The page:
I tend to talk about how great these years are with our kids. There are no more diapers, no more bottles, no more naps to schedule our days around. Our kids get along pretty phenomenally, for real, and road trips are actually enjoyable. Enjoyable! And I’m not even lying! Also: They wipe their own bums!
The hardest part of this stage in our lives (for me) is school. Not schoolwork, or homework, or reading for book club every night. The hard part is the friends.
My kids have pretty great friends. Some are friends that they know from church, others are friends that they’ve met at preschool or school and all of the kids are good kids. By “good” kids, I mean that they are polite and respectful and play fairly. For the most part. There are times where these “good kids” give me grief. It’s when they reject my kids.
It doesn’t happen often but it happens occasionally and when it does it breaks me.
We have an after-school debrief where we talk about what they learned that day, what homework they have and what events are coming up. It also includes the question, “So who did you play with today?” I like to know which kids are investing in my kids and vice versa. I also like to know who their friends are and how the social aspect of school is going.
Yesterday, I heard that Emily didn’t play with anyone at recess or lunch. She wasn’t upset, or crying, she was just stating facts. I asked her what friend A was doing. “She was playing with friend B.” I asked her about friend C, whom she had referred to as her Best Friend last week. “She told me that I couldn’t play with her.” Well, what about friend D? “She was playing with friend C and they didn’t want me to play with them.” I then asked her what she did during recess/lunch.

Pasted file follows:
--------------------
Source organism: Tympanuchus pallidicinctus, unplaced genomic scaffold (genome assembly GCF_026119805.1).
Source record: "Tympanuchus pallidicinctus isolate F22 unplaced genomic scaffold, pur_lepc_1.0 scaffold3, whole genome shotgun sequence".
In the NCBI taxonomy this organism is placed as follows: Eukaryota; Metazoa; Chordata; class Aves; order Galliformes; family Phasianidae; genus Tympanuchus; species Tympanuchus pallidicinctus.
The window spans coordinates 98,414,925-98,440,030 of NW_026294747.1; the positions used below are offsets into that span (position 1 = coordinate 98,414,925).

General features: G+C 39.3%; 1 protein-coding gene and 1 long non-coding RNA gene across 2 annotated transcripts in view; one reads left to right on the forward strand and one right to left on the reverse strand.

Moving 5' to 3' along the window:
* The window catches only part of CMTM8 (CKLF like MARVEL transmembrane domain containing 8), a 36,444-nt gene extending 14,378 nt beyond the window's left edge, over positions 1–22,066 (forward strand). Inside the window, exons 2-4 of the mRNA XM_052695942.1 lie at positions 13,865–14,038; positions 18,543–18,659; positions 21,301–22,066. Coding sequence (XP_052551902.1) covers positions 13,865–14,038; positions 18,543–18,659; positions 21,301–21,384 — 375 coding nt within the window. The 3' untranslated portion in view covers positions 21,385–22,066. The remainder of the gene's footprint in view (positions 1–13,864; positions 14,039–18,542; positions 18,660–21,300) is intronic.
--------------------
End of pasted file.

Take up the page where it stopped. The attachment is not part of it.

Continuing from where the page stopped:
I didn’t play on the playground. I just stood by a tree all by myself.
She was so matter-of-fact, and so content, that I managed to keep it together. I got her an after-school snack, sent her to play with her brothers and then snuck upstairs to cry it out a little. My baby girl had stood alone.
I had a less-than-stellar elementary/junior high experience. I was picked on for being overweight (I was on crutches in seventh grade for a knee injury and a kid (JASON XXXXXXX) passed me on the stairs and said that I needed crutches to hold me up because I was so fat.) I was also picked on for not being “cool enough.” (I had a group of the “cool girls” invite me to the schoolyard in eighth grade. They then proceeded to tell me that I was ugly and fat and that I should leave town.)
(I did leave town, which was life changing. I moved in with my Dad and Step Mom and found my faith, which led me to Matthew and these three incredible beings that have been placed in my charge.)
My own school experiences make me extra sensitive when one of my flesh and bones is made to feel less that awesome. Thankfully, I have a husband who is more even-tempered that I am. He heard me out and then we had a family meeting. We talked about Emily’s day and reiterated that family comes first. If any one of them found themselves alone, they were to look for one of the others and hang out with them. This worked well last year with the dudes. We also talked about taking care of kids they see who are alone – to reach out to them and ask them if they want to play.
These rough days really are few and far between. Our kids go to a great school, in our pretty fantastic small town, with amazing teachers, and these glitches are a part of little kids learning to operate in the world.
It’s hard, and it sucks, but my kids have a greater advantage over (me, and) many other kids. They have parents who talk to them and who listen to them and who are going to walk them through each and every step. I didn’t have that in my elementary/junior high years. As much as it kills me to hear their occasional tales of rejection, I am so glad that they have Matthew and I as parents. Two geeks/nerds/socially awkward people who get how hard school can be, and who love them so much that they tell us not just the good, but the bad, too. We work through it together.
The tears won’t kill me; they just remind me that love isn’t easy. And they make me thankful that I love enough to cry.